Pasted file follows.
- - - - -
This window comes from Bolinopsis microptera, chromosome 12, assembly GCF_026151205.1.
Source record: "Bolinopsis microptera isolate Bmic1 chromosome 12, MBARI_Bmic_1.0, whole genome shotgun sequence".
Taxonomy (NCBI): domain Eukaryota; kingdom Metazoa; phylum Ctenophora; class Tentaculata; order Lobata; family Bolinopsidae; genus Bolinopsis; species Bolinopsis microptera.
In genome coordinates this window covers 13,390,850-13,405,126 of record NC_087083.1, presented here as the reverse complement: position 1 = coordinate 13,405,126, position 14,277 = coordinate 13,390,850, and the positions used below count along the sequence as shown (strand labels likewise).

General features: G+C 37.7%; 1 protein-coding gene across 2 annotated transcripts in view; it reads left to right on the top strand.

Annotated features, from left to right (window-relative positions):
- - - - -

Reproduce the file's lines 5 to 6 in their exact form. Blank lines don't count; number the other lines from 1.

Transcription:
General features: G+C 37.7%; 1 protein-coding gene across 2 annotated transcripts in view; it reads left to right on the top strand.

Annotated features, from left to right (window-relative positions):